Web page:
That Man Bolt!, by Peter Crowcroft
May, 1974 Pocket Books
To be filed under “They did a novelization of that?,” That Man Bolt! is a tie-in for the Blaxploitation flick starring Fred Williamson. To be honest, I’ve never seen the film, but the novel does a good job of conveying the story, which was obviously an attempt at a “black Bond.” The movie poster’s tagline even spelled it out for those who didn’t get it: “He’s been bonded!”
Hero Jefferson Lincoln Bolt is clearly intended as a black James Bond for the ‘70s: he’s a globetrotting, ruggedly virile man of international mystery who wears the best clothes, drives the best cars, and beds the best babes. Given this, author Peter Crowcroft might’ve been just the man for this tie-in, with a somewhat stuffy, more “literary” prose style than, say, the Coffy tie-in. But then, Coffy was an urban thriller (an incredibly sleazy one in the tie-in, too). That Man Bolt! is more of a budget Bond affair, complete with kung-fu fights, scuba diving, and the obligatory locale-jumping. But within moments of starting the novel my Britdar was going off; this was certainly the work of a British author. That somewhat fussy and overwritten approach to pulp, as if written by an author who frowns at such such things.
Unlike Bond, Jefferson Bolt is a courier, and he must make a good living at it, as his prime residence is a sweeping bachelor pad in Hong Kong, with other places around the world. He’s a kung-fu master, the baddest of bad-asses, and super-smart to boot. In other words, he’s way too idealized, which might be fine in the film, with Fred Williamson carrying it, but in the novel it comes off as tiresome. Bolt’s always a few steps ahead of his enemies, never fazed, and his fate is never in doubt. Crowcroft attempts to make Bolt more relatable by occasionally filling us in on his hardscrabble background…but then he goes and makes Bolt even more superheroic in the explicit sex scenes. But more on those anon.
When we meet him Bolt’s in his stomping grounds of Hong Kong, where he’s just gotten out of jail. He soon learns he was put there on trumped-up charges courtesy Griffiths, who appears to be with British intelligence. Griffiths wants Bolt to handle a courier job in which Bolt will transfer a briefcase with one million dollars in it; three previous couriers have handled the job, and all are now dead. I’ll be completely up front with you all now and admit I couldn’t figure out what the hell the plot was about. But basically it just entails Bolt cuffing the briefcase to his wrist and venturing around the globe, waltzing unscathed out of various attempts on his life while still finding the time to bed a few babes. Oh and at one point he hides the briefcase, otherwise it would be a bit of a nuissance during all the babe-bedding. Anyway, Bolt chaffes at Griffith’s pressuring him, but ends up taking the job for the “high adventure” of it all.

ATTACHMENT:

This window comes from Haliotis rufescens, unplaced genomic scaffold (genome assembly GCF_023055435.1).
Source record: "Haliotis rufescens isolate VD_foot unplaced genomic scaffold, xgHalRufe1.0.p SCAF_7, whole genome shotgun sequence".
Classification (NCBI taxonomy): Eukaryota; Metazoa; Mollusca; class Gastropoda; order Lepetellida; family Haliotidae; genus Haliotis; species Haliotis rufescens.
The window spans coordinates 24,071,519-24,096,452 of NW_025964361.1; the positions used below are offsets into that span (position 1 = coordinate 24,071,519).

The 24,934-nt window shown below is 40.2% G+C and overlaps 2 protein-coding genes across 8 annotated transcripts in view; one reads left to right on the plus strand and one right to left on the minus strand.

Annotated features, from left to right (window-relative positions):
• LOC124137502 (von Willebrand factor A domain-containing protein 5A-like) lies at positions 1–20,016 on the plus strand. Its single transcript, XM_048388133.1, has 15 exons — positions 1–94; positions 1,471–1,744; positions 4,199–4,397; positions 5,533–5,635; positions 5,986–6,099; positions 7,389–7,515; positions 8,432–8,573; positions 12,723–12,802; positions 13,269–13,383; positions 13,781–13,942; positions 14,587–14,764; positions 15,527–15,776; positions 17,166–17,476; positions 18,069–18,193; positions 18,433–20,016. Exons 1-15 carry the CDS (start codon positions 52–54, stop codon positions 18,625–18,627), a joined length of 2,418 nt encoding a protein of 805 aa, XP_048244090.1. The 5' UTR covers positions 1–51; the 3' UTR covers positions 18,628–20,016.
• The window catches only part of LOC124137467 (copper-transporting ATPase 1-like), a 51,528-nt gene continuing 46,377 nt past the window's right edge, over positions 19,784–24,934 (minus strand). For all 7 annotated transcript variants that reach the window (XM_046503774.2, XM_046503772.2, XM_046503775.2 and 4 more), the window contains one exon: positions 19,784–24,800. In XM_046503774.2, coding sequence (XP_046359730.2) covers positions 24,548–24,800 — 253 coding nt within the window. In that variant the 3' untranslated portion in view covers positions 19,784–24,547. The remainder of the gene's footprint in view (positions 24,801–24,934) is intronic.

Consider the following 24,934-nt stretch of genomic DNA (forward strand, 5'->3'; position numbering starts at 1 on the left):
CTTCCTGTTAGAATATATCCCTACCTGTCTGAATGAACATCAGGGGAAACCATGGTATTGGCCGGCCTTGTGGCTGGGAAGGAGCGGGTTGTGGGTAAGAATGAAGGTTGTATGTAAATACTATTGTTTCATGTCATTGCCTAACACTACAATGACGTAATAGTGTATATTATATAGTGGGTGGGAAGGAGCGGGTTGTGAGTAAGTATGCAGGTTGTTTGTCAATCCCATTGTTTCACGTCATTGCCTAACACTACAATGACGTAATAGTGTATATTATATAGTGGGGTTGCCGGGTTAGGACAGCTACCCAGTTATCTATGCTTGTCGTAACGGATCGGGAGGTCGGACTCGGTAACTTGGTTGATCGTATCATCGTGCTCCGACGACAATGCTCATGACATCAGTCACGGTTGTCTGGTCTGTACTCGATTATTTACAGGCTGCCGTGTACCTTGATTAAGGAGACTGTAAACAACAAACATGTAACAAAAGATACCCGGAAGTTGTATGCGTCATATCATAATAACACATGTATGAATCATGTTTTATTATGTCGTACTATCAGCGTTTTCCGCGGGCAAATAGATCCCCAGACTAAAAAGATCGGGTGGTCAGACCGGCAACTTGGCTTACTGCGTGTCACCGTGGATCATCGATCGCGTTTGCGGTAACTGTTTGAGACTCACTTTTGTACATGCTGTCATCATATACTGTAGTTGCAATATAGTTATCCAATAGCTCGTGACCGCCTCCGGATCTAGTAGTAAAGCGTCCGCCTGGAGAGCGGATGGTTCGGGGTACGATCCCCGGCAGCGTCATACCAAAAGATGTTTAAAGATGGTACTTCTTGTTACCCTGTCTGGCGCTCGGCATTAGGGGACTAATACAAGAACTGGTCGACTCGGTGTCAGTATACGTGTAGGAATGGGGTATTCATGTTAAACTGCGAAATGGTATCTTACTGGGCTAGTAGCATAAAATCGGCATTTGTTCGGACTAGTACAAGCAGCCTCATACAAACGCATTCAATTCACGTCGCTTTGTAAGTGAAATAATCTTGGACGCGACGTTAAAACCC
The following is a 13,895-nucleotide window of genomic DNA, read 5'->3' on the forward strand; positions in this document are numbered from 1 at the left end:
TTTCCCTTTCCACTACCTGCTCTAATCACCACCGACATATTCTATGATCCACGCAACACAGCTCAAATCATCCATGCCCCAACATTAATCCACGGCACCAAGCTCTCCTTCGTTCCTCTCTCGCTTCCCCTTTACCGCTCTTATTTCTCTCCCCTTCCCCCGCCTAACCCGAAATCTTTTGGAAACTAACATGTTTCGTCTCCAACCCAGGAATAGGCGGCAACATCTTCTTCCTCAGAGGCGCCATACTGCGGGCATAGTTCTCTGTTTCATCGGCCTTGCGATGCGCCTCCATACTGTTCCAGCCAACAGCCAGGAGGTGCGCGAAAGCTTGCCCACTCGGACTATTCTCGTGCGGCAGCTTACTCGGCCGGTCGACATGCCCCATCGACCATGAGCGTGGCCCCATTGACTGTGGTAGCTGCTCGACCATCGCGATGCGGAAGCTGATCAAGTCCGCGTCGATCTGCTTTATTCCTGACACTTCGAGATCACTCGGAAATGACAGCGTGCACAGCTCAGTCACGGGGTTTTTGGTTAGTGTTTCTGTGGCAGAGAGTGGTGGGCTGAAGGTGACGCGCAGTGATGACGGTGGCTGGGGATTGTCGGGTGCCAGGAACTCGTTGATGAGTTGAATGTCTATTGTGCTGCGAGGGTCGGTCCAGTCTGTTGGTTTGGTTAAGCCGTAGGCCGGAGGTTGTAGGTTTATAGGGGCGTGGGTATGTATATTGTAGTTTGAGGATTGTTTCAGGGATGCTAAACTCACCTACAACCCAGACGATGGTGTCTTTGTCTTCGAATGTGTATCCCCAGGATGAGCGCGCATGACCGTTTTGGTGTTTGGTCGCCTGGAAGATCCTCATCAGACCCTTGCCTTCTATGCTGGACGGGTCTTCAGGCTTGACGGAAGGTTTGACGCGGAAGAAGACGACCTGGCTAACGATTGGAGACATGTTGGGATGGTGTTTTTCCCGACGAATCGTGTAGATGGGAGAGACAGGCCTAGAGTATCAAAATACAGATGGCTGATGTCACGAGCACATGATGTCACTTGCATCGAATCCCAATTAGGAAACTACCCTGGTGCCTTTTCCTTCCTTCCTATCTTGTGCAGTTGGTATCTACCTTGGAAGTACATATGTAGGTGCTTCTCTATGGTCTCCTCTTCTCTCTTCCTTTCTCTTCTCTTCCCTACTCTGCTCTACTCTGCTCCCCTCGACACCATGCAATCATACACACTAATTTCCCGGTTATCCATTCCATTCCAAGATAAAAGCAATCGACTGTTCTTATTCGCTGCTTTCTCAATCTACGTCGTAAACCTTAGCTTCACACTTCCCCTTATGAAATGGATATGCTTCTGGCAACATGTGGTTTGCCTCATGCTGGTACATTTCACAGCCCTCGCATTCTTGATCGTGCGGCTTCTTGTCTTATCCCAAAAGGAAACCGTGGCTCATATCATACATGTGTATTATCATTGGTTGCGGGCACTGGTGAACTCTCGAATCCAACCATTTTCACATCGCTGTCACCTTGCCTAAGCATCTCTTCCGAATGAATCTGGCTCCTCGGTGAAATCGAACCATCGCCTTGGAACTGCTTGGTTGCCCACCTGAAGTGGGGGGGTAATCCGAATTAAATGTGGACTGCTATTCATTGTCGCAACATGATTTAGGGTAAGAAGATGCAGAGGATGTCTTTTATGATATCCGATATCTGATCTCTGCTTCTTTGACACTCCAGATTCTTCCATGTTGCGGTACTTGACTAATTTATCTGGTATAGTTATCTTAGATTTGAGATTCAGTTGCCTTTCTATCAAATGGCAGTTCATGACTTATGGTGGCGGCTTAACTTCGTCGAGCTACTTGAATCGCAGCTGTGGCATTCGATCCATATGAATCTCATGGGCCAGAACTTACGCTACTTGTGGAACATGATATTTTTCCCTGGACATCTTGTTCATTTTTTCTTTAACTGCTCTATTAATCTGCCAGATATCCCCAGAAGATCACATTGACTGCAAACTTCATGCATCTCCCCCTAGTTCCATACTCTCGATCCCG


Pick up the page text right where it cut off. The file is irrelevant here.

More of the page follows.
First Bolt heads to Los Angeles, where he promptly gets in a car chase. The passage in LA is so brief and narratively unimportant that I figured it was only there because the filmmakers had to shoot one scene in Los Angeles. After this Bolt heads to Las Vegas, where he has some contacts in the casino biz verify if the bills he’s carrying are legit. More importantly Bolt cozies up with old flame Samantha, a sexy lounge singer. Here’s where the novel definitely veers from the film, as surely the ensuing sex scene wasn’t this graphic. But curiously Crowcroft focuses more on Bolt and his body than on exploiting Samantha, particularly Bolt’s “thick, ten-inch manhood,” a phrase that is repeated a few times in the novel. But never more memorably than in its first appearance: “[Bolt’s] thick, ten-inch manhood always devastated Sam’s beautiful body on first impact.”